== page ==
Singapore: The Singapore Police and the Attorney General’s Chambers cleared Professor Ethan Putterman today of all charges made against him back in March of 2022. Rejecting the allegations levelled during that month which led to his dismissal from the National University of Singapore the following April, in a letter dated June 22nd, Liao Chengyu of the Criminal Investigation Department of the SSCB, stated “after a careful consideration of the facts and circumstances of the case and in consultation with the Attorney General’s Chambers, the Police have decided not to take further action.” The exoneration echoes the statement of Deputy Public Prosecutor Andre Ong, of the Attorney General’s Chambers, that “no further action” was necessary in his case by the Court.
Back in April and May, the NUS case drew widespread publicity after Professor Putterman was accused by an unnamed student. Today, Professor Putterman said “The accuser in question sent inappropriate emails which I still possess, and by her own admission she got up in the middle of an academic consultation and made a sexual ovation toward me. My mistake was not protesting the advances publicly enough.”
Professor Putterman, an expert on the political philosophy of Jean-Jacques Rousseau and author of ‘Rousseau, Law and the Sovereignty of the People’ (Cambridge University Press, 2010), reiterated his unblemished history at NUS spanning over two decades. “A person’s character can’t stay hidden for twenty years. Maybe five or ten, but after twenty such an accusation needs to be scrutinized. In this case, my false accuser had been under psychiatric care for depression among other things. A Russian national, she made a host of demands upon the university just days later.”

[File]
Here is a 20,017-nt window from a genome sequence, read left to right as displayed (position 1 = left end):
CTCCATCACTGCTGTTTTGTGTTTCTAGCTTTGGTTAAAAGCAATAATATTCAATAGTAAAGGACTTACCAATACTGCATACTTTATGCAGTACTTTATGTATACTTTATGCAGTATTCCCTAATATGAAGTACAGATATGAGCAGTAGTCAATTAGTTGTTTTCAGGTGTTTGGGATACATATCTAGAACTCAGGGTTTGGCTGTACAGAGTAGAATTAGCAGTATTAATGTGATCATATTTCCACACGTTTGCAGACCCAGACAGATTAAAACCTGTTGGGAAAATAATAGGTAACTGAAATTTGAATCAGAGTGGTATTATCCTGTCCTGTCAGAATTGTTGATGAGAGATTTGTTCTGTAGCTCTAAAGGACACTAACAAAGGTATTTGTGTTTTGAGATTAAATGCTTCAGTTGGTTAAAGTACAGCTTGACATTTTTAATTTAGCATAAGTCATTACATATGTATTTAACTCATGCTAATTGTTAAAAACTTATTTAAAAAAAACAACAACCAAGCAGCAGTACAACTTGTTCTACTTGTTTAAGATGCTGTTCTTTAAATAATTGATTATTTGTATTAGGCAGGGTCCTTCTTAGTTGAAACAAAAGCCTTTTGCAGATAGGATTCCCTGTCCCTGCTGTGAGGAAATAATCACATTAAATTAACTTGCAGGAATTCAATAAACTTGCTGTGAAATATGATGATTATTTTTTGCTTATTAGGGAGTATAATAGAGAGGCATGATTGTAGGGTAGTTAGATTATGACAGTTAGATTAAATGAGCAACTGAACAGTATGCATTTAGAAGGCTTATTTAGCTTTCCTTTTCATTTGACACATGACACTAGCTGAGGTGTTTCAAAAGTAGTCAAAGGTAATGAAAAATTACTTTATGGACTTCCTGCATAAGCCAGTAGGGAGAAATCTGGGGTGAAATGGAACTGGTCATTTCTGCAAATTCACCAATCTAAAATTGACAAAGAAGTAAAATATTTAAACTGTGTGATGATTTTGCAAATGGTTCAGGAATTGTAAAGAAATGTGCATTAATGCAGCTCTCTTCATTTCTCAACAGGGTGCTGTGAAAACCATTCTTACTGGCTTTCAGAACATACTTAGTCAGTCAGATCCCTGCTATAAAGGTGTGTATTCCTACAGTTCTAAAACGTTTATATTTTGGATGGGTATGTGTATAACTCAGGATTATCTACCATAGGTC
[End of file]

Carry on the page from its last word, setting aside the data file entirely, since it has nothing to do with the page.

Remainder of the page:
The don resigned from NUS on March 22nd yet was later dismissed by NUS after an investigation sided with the student. Earlier, NUS reiterated that its own investigation is independent to the authorities and follows standards set out in the Code of Conduct of the university’s bylaws.
“NUS should have waited for the Police investigation to reach its conclusion,” said Putterman, regardless. “The false allegation I engaged in sexual misconduct is belied by the facts. If I had done what NUS told the media, I’d be prosecuted. Or, at the very least, censored by the courts. Yet the investigation was dropped by the AGC for good reason. Mine isn’t like any of the other cases at NUS, including Jeremy Fernando’s or Ted Hopf’s yet they portrayed them together.”
Putterman added “I requested a polygraph throughout. This said, my esteem for the professionalism and integrity of the Singapore Police Force is great. They are unparalleled in the world today.”
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